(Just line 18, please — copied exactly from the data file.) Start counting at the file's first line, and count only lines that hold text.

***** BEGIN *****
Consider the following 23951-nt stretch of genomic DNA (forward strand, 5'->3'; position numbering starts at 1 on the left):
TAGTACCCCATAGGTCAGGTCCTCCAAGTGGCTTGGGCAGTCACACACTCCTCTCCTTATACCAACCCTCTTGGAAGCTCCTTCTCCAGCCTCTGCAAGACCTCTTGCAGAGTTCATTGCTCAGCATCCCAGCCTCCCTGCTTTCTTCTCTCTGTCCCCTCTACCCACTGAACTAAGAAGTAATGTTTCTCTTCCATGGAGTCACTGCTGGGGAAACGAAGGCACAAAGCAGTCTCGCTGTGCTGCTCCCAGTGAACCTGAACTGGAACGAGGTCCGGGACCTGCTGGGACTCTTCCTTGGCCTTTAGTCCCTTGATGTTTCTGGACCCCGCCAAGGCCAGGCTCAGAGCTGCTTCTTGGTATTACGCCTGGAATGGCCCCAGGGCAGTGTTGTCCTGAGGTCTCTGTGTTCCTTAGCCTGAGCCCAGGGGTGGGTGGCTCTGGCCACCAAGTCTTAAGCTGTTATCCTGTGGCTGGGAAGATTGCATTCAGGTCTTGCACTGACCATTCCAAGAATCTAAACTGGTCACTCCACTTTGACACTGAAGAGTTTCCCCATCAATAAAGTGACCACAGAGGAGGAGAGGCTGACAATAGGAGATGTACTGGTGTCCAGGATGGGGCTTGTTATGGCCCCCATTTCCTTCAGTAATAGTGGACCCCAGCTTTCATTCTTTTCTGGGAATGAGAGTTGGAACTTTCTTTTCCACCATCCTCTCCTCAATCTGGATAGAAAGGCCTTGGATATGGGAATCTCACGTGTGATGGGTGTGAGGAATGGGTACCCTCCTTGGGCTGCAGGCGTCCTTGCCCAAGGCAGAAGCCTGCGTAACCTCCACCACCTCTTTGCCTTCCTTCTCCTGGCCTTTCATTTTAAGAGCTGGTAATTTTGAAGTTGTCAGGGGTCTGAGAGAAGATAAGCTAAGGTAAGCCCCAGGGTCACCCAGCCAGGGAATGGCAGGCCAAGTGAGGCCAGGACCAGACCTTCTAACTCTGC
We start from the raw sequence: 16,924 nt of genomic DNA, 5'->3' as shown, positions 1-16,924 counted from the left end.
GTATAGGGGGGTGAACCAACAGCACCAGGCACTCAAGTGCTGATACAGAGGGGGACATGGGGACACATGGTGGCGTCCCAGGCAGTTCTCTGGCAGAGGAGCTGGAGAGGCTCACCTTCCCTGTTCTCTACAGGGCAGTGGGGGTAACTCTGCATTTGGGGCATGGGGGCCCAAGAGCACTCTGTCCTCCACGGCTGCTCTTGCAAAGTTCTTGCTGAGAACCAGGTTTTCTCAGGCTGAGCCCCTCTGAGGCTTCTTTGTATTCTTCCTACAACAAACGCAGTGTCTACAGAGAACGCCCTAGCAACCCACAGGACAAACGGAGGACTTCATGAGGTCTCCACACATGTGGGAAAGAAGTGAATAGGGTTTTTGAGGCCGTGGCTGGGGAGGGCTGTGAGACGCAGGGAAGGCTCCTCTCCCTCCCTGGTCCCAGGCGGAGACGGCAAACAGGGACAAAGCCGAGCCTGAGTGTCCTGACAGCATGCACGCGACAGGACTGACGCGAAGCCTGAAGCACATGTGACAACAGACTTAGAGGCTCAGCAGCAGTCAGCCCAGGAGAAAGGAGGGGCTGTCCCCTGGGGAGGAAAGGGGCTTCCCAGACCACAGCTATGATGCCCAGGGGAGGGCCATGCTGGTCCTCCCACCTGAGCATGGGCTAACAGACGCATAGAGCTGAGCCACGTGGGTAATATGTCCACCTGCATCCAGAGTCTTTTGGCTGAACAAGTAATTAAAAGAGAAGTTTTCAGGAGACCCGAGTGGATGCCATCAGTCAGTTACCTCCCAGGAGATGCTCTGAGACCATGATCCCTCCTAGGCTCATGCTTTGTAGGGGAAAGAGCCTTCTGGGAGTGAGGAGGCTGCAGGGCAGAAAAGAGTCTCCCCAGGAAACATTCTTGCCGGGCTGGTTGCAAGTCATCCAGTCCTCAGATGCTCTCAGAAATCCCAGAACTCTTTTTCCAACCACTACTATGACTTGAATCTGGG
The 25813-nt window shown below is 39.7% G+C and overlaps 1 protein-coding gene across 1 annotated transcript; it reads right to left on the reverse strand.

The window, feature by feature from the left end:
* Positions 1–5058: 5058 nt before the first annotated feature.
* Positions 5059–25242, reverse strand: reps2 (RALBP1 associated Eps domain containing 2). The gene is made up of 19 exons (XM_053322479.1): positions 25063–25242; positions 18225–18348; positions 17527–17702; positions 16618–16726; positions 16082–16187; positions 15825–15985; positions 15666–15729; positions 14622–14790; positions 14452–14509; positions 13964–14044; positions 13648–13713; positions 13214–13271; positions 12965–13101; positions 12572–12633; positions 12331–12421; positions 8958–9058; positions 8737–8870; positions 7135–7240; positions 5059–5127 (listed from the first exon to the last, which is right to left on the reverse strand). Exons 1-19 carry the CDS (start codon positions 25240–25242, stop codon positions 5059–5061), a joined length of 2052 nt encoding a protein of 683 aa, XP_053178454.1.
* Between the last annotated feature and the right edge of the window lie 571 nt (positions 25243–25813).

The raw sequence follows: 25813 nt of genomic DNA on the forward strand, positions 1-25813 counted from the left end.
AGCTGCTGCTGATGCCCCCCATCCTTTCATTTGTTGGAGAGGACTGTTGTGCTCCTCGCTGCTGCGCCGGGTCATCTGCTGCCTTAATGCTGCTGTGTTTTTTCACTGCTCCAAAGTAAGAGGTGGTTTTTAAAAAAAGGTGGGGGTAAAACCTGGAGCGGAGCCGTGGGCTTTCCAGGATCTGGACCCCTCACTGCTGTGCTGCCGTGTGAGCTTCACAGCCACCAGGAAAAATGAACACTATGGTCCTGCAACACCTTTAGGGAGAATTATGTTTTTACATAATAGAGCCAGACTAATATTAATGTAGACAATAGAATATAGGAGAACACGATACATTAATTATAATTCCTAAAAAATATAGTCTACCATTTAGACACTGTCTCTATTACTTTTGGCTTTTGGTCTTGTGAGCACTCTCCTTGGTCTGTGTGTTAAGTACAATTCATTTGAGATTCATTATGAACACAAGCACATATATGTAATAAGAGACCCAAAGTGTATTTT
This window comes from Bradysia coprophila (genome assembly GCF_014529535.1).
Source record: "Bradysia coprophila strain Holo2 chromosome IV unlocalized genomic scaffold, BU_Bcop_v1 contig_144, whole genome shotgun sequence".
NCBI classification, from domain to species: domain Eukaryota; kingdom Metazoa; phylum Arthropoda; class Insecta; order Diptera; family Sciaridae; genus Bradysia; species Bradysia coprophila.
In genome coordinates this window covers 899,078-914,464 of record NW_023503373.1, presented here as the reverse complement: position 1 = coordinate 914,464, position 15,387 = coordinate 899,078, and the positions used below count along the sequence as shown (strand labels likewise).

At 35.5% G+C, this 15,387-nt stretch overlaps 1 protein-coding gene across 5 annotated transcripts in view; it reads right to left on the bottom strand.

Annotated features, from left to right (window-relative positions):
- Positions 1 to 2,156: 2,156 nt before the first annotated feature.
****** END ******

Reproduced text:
- Positions 1 to 2,156: 2,156 nt before the first annotated feature.